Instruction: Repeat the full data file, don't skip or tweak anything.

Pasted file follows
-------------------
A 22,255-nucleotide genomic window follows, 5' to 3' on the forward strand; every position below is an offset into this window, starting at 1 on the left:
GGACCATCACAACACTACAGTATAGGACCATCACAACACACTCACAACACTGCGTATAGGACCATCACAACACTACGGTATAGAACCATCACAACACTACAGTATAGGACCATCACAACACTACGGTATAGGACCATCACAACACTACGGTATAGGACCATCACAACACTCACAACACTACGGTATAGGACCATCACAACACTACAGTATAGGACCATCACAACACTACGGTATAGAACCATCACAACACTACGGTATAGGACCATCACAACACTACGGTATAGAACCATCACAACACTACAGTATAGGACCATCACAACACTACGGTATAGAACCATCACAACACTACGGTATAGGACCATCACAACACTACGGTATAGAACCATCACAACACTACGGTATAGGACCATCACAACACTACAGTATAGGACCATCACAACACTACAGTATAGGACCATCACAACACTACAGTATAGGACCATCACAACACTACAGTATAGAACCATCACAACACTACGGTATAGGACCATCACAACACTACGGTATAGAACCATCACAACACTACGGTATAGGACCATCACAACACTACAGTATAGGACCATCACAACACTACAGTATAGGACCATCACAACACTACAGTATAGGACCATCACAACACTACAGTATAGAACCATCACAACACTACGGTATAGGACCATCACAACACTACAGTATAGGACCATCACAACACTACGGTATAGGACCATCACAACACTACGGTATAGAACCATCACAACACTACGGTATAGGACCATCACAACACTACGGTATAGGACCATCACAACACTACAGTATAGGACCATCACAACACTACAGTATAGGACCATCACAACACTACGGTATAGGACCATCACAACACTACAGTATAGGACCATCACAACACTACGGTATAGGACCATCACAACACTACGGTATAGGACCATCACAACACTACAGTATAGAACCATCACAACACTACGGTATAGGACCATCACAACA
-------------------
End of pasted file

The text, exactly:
A 22,255-nucleotide genomic window follows, 5' to 3' on the forward strand; every position below is an offset into this window, starting at 1 on the left:
GGACCATCACAACACTACAGTATAGGACCATCACAACACACTCACAACACTGCGTATAGGACCATCACAACACTACGGTATAGAACCATCACAACACTACAGTATAGGACCATCACAACACTACGGTATAGGACCATCACAACACTACGGTATAGGACCATCACAACACTCACAACACTACGGTATAGGACCATCACAACACTACAGTATAGGACCATCACAACACTACGGTATAGAACCATCACAACACTACGGTATAGGACCATCACAACACTACGGTATAGAACCATCACAACACTACAGTATAGGACCATCACAACACTACGGTATAGAACCATCACAACACTACGGTATAGGACCATCACAACACTACGGTATAGAACCATCACAACACTACGGTATAGGACCATCACAACACTACAGTATAGGACCATCACAACACTACAGTATAGGACCATCACAACACTACAGTATAGGACCATCACAACACTACAGTATAGAACCATCACAACACTACGGTATAGGACCATCACAACACTACGGTATAGAACCATCACAACACTACGGTATAGGACCATCACAACACTACAGTATAGGACCATCACAACACTACAGTATAGGACCATCACAACACTACAGTATAGGACCATCACAACACTACAGTATAGAACCATCACAACACTACGGTATAGGACCATCACAACACTACAGTATAGGACCATCACAACACTACGGTATAGGACCATCACAACACTACGGTATAGAACCATCACAACACTACGGTATAGGACCATCACAACACTACGGTATAGGACCATCACAACACTACAGTATAGGACCATCACAACACTACAGTATAGGACCATCACAACACTACGGTATAGGACCATCACAACACTACAGTATAGGACCATCACAACACTACGGTATAGGACCATCACAACACTACGGTATAGGACCATCACAACACTACAGTATAGAACCATCACAACACTACGGTATAGGACCATCACAACA